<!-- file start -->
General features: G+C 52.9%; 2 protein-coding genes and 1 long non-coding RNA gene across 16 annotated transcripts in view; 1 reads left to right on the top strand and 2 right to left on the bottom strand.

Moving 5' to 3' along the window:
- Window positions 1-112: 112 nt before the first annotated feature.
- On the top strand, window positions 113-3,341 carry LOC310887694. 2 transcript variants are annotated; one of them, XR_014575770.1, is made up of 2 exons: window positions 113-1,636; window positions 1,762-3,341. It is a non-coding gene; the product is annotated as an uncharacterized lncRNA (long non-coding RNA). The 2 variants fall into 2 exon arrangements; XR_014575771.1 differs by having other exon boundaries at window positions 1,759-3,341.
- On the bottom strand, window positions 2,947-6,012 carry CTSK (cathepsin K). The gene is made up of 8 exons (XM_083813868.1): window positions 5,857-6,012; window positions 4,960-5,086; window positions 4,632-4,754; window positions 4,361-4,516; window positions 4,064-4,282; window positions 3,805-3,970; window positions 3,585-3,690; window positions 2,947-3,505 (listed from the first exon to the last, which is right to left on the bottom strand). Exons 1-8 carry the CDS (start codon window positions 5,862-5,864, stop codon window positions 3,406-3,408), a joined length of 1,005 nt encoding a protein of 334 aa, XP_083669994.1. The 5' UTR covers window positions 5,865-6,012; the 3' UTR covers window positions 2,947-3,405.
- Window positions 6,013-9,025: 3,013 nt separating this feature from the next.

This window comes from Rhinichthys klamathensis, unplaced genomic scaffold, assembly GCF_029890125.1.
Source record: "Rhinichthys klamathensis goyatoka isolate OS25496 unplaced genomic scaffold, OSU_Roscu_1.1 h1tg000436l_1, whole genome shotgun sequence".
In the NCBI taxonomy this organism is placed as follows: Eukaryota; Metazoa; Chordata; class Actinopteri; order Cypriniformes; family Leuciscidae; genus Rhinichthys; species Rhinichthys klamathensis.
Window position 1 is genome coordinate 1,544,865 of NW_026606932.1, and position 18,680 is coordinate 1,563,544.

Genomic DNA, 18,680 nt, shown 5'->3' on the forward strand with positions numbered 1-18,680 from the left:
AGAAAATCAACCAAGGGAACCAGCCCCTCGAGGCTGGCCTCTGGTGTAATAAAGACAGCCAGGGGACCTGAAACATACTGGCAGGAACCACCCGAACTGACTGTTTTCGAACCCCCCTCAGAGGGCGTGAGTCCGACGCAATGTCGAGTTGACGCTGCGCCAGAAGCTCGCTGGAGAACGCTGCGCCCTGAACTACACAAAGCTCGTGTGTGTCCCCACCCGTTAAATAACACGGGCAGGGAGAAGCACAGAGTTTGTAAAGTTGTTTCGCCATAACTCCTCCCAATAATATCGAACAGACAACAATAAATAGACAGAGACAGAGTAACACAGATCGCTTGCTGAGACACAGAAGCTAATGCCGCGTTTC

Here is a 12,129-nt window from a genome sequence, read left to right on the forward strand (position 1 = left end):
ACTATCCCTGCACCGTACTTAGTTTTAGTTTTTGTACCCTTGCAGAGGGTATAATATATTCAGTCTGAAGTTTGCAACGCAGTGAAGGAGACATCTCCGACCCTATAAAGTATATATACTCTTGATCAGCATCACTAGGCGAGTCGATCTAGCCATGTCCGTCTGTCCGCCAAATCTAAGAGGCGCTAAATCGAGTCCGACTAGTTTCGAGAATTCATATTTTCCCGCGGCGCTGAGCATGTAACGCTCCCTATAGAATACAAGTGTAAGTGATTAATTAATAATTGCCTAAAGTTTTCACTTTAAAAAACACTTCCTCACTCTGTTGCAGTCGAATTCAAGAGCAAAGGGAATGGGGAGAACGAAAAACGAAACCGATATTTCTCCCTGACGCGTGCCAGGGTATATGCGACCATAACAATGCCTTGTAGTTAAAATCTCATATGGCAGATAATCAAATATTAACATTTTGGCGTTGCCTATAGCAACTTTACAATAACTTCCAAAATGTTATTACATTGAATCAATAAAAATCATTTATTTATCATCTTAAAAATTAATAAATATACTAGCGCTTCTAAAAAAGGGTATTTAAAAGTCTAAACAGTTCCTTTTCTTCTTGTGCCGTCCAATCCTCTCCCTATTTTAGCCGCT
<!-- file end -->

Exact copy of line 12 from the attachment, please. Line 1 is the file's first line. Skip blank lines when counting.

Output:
AGAAAATCAACCAAGGGAACCAGCCCCTCGAGGCTGGCCTCTGGTGTAATAAAGACAGCCAGGGGACCTGAAACATACTGGCAGGAACCACCCGAACTGACTGTTTTCGAACCCCCCTCAGAGGGCGTGAGTCCGACGCAATGTCGAGTTGACGCTGCGCCAGAAGCTCGCTGGAGAACGCTGCGCCCTGAACTACACAAAGCTCGTGTGTGTCCCCACCCGTTAAATAACACGGGCAGGGAGAAGCACAGAGTTTGTAAAGTTGTTTCGCCATAACTCCTCCCAATAATATCGAACAGACAACAATAAATAGACAGAGACAGAGTAACACAGATCGCTTGCTGAGACACAGAAGCTAATGCCGCGTTTC